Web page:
Do not attempt to negotiate. Alienating parents are not interested in negotiating because they will not listen to nor consider anything that deviates from their own agenda. Likewise to not attempt mediation. The process of mediation can only work if the parties involved enter into the process in good faith and with the purpose of finding a mutually agreeable solution based on compromise. Parents who alienate are not in the least interested in compromise anymore than they are interested in negotiations.
Waiting for things to get better on their own? Waiting for the alienating parent to get over his or her upset or to become more reasonable, or waiting for the children to come around on their own would be like waiting for snow in the Sahara desert. Won't happen.
5) Keep Being a Good Parent.
Do not give in to pressures to overlook poor or inappropriate behavior in your child. Be loving, consistent and firm in your words, actions and expectations. Be available to your child and actively listen to them when they want to talk.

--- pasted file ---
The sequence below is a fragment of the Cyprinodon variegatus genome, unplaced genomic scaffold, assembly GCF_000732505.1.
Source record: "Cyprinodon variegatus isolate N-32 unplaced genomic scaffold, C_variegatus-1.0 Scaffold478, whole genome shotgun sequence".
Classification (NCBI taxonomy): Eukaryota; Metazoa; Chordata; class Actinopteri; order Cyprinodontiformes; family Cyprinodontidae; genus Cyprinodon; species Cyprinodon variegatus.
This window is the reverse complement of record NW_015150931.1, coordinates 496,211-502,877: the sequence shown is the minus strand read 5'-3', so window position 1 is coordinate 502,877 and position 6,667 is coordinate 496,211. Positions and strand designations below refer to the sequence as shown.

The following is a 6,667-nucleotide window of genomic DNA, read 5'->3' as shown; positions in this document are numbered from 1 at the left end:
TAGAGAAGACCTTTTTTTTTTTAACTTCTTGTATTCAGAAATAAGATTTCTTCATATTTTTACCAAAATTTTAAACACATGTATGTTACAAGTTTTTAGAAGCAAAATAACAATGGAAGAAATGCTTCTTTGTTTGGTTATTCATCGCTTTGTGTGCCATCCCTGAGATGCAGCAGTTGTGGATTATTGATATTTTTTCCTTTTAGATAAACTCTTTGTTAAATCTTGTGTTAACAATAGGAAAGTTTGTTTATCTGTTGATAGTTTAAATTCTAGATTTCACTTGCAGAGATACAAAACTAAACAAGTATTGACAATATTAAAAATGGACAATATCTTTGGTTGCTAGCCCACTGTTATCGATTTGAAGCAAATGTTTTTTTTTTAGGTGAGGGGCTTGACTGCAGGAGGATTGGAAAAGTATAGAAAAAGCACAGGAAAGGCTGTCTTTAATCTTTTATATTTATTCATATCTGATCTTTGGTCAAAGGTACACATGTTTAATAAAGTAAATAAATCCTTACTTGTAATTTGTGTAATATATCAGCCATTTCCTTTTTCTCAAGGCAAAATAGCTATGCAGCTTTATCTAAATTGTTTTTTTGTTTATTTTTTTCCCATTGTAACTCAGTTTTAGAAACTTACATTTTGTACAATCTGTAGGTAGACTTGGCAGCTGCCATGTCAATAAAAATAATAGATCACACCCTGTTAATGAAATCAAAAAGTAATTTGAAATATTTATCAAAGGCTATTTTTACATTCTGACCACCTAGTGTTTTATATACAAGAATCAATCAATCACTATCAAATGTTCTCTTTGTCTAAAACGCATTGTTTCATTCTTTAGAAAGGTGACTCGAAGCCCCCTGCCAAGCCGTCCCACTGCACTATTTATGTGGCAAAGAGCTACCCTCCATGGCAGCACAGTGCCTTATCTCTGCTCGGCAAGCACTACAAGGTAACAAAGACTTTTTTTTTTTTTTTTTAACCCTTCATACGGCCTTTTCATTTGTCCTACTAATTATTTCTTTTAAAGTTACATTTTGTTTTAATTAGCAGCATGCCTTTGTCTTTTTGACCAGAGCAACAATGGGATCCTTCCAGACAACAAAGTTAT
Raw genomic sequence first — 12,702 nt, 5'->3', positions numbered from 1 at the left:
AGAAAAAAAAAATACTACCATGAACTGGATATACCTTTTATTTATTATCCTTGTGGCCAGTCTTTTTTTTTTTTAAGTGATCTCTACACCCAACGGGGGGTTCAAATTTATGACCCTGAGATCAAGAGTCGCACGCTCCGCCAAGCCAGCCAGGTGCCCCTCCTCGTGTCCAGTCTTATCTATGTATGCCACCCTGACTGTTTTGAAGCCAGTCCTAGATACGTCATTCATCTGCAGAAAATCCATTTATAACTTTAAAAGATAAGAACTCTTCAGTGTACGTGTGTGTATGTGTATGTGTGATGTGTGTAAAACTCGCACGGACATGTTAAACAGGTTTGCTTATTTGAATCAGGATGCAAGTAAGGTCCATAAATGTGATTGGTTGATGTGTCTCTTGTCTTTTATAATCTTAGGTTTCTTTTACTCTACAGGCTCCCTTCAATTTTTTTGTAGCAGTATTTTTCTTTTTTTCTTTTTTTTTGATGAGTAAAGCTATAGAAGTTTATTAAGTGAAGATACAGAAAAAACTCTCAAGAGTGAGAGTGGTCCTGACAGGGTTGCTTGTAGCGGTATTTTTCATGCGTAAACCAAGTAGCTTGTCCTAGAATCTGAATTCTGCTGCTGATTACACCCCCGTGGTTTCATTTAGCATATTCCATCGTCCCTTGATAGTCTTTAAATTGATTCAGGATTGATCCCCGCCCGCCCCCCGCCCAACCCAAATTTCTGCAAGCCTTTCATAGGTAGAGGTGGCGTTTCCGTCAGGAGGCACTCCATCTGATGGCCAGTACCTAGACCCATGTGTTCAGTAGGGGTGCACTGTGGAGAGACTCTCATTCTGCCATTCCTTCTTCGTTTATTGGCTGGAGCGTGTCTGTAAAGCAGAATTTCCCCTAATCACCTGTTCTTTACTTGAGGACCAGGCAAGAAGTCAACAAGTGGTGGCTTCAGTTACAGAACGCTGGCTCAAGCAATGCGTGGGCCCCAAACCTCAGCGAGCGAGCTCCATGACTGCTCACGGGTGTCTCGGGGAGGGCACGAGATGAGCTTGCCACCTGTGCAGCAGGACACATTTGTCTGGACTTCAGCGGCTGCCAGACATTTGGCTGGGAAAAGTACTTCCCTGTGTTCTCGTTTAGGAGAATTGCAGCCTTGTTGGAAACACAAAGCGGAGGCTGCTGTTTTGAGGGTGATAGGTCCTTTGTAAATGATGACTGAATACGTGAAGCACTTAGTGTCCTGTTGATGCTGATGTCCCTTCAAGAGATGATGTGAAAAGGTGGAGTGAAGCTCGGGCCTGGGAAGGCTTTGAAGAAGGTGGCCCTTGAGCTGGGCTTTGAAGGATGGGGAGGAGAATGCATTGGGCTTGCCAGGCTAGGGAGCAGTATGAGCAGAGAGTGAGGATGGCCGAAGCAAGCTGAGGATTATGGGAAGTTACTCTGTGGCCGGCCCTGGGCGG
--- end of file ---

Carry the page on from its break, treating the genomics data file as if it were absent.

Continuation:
Suggestions from different sources:
The only way to stop a bully is with the threat of a greater authority. Appealing to their “better nature” is futile. Emotionally abusive bullies don’t have a better nature. Attorneys and the courts will probably need to be involved as well as an UNBIASED children’s therapist and a lot of documentation. If you believe you’re the target of parental alienation, I encourage you to educate yourself about it and to know, protect and fight for your rights.
~Dr. Tara J. Palmatier
What is the best way to deal with PAS?
From: Breakthrough Parenting.com
The parents I know who were successful in getting primary custody of their children in a PAS situation shared the following characteristics: